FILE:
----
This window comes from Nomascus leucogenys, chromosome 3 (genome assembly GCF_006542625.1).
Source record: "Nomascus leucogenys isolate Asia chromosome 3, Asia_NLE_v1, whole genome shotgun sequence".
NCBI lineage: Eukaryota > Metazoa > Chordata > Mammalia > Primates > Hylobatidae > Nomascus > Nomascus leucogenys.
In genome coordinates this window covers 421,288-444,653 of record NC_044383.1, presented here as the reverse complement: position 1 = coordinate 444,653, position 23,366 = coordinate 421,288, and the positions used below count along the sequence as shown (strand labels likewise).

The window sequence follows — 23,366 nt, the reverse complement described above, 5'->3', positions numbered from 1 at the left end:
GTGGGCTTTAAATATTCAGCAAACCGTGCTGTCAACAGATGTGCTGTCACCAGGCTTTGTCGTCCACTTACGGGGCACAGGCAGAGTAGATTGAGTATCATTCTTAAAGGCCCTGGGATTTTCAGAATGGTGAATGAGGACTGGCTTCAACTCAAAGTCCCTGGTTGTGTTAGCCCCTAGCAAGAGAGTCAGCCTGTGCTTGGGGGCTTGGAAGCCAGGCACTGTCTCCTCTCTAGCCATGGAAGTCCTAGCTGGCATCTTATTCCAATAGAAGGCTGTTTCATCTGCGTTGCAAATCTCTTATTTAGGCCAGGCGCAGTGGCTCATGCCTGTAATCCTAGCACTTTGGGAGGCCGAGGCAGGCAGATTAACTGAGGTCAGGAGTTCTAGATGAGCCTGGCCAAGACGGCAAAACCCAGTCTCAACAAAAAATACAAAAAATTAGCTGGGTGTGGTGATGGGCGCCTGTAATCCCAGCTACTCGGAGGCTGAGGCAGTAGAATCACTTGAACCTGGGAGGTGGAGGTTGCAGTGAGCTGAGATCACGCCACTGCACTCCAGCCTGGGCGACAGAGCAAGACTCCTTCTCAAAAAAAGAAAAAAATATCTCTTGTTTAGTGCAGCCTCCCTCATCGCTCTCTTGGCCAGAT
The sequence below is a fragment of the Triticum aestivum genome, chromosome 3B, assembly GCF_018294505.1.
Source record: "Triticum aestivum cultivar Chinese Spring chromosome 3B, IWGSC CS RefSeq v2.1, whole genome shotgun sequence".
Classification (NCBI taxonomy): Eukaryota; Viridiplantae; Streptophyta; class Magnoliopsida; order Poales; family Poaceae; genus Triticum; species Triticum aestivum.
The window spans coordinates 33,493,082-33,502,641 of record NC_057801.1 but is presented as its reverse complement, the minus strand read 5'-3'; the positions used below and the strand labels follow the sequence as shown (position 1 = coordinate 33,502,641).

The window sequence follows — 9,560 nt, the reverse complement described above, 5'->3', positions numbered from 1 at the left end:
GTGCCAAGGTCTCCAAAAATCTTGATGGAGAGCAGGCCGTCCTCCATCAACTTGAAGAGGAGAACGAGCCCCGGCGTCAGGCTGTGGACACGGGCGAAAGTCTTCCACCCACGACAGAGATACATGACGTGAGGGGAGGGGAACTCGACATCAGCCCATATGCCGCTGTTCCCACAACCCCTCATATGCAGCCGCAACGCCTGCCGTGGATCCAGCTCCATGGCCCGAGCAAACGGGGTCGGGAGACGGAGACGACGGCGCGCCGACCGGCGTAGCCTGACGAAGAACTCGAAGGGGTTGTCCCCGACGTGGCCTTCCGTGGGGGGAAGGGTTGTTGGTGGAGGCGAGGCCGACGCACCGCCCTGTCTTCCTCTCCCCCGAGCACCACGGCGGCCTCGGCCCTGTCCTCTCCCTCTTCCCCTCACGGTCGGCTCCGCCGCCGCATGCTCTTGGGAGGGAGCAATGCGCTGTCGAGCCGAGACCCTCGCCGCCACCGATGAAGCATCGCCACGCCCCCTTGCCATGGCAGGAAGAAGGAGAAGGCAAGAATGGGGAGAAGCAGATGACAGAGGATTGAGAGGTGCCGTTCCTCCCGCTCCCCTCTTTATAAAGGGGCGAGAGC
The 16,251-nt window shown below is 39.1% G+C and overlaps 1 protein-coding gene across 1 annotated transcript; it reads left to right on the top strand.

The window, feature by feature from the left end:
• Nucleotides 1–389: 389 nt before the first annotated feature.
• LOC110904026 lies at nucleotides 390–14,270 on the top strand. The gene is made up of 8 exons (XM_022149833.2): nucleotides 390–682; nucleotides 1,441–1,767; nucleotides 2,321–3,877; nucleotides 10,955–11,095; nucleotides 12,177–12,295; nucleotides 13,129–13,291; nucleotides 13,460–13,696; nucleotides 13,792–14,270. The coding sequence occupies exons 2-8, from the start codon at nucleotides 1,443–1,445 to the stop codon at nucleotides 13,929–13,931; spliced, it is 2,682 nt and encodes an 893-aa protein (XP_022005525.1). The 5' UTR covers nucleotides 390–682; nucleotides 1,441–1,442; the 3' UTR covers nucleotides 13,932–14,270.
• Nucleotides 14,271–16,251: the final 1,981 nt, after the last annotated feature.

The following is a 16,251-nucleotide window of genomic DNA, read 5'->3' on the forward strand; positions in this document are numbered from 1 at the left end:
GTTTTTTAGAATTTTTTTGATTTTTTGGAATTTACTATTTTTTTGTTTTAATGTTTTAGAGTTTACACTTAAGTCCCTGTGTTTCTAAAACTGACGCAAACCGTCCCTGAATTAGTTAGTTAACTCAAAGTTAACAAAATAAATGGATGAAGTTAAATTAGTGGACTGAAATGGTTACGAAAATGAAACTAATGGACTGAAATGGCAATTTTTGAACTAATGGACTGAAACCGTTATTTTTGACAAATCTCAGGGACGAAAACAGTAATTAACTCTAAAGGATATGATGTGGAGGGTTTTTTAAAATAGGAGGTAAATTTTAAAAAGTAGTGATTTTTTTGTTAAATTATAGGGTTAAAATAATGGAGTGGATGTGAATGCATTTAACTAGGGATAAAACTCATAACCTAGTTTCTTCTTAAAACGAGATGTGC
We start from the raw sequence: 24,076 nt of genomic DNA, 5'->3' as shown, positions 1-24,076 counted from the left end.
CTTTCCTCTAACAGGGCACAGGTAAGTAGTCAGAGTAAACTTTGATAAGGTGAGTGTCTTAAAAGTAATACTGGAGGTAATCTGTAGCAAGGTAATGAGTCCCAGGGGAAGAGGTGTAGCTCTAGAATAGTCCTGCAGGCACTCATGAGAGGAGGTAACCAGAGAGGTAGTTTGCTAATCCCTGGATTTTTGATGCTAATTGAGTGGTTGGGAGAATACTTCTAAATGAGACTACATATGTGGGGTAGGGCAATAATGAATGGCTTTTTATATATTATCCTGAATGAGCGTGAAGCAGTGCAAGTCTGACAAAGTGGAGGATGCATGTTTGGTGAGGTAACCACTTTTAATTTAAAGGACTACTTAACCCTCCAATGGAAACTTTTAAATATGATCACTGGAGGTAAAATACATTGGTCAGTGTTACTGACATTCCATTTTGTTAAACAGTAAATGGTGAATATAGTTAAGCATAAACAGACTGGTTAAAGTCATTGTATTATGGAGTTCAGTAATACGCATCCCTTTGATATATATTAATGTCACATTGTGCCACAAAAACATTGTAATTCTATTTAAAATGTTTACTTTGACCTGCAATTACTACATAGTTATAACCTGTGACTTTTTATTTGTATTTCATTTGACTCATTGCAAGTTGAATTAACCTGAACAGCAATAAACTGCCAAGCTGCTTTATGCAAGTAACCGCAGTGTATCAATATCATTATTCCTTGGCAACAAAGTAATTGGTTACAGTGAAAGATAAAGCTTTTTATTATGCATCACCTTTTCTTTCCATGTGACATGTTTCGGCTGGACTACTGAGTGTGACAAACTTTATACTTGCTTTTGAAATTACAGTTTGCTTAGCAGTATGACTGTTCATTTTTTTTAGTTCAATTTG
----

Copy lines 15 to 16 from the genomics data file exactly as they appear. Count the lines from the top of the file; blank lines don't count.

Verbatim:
• Nucleotides 1–389: 389 nt before the first annotated feature.
• LOC110904026 lies at nucleotides 390–14,270 on the top strand. The gene is made up of 8 exons (XM_022149833.2): nucleotides 390–682; nucleotides 1,441–1,767; nucleotides 2,321–3,877; nucleotides 10,955–11,095; nucleotides 12,177–12,295; nucleotides 13,129–13,291; nucleotides 13,460–13,696; nucleotides 13,792–14,270. The coding sequence occupies exons 2-8, from the start codon at nucleotides 1,443–1,445 to the stop codon at nucleotides 13,929–13,931; spliced, it is 2,682 nt and encodes an 893-aa protein (XP_022005525.1). The 5' UTR covers nucleotides 390–682; nucleotides 1,441–1,442; the 3' UTR covers nucleotides 13,932–14,270.